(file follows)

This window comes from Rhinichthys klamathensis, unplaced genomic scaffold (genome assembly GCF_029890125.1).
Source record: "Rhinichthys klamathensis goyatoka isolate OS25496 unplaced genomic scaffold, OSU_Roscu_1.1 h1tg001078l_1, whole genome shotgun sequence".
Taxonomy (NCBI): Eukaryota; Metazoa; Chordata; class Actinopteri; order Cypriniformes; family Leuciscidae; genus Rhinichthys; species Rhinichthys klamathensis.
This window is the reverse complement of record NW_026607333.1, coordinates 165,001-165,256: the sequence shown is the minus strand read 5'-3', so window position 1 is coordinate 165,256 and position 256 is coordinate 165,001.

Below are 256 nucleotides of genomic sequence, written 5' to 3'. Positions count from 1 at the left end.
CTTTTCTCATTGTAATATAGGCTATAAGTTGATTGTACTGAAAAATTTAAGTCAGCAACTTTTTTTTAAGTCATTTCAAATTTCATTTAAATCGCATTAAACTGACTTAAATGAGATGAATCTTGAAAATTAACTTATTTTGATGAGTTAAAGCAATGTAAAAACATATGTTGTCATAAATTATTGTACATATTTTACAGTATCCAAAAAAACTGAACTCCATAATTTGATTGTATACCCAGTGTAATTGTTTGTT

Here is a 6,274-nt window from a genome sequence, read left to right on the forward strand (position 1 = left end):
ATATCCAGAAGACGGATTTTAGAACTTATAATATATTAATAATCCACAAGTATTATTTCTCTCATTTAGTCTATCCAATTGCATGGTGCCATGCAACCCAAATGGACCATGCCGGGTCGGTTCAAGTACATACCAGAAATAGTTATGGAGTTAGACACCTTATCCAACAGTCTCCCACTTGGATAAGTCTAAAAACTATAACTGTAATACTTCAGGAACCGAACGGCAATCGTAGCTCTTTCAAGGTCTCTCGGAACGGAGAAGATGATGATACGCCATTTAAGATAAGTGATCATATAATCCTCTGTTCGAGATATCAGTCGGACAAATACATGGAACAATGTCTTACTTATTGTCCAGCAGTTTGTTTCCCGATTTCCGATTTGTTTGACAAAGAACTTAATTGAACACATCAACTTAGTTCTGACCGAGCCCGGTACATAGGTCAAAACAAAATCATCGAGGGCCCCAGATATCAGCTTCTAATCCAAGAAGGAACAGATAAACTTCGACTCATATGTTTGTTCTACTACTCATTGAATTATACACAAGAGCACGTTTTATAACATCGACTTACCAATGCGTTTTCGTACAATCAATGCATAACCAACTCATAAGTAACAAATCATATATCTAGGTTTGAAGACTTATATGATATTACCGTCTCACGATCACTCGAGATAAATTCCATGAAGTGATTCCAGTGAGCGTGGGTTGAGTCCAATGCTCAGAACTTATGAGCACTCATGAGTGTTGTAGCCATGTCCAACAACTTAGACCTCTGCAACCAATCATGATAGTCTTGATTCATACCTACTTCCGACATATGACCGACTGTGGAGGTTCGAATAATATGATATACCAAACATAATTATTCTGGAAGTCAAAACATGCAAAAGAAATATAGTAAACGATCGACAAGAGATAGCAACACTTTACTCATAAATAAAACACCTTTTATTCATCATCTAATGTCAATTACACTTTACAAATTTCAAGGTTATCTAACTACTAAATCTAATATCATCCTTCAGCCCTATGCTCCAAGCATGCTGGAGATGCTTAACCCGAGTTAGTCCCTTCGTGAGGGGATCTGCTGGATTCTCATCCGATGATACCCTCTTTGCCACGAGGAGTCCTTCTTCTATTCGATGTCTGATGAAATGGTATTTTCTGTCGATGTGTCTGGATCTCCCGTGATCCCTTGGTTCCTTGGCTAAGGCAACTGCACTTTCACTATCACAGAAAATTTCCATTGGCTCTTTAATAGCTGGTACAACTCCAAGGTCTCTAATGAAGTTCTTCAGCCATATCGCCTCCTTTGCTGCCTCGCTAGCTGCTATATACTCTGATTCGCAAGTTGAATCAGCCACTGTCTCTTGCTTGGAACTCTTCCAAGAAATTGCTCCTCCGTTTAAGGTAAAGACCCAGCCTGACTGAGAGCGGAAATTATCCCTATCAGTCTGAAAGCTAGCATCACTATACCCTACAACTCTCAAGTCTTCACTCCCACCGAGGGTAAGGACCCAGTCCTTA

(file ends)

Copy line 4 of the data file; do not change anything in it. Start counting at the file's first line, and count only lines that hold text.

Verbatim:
This window is the reverse complement of record NW_026607333.1, coordinates 165,001-165,256: the sequence shown is the minus strand read 5'-3', so window position 1 is coordinate 165,256 and position 256 is coordinate 165,001.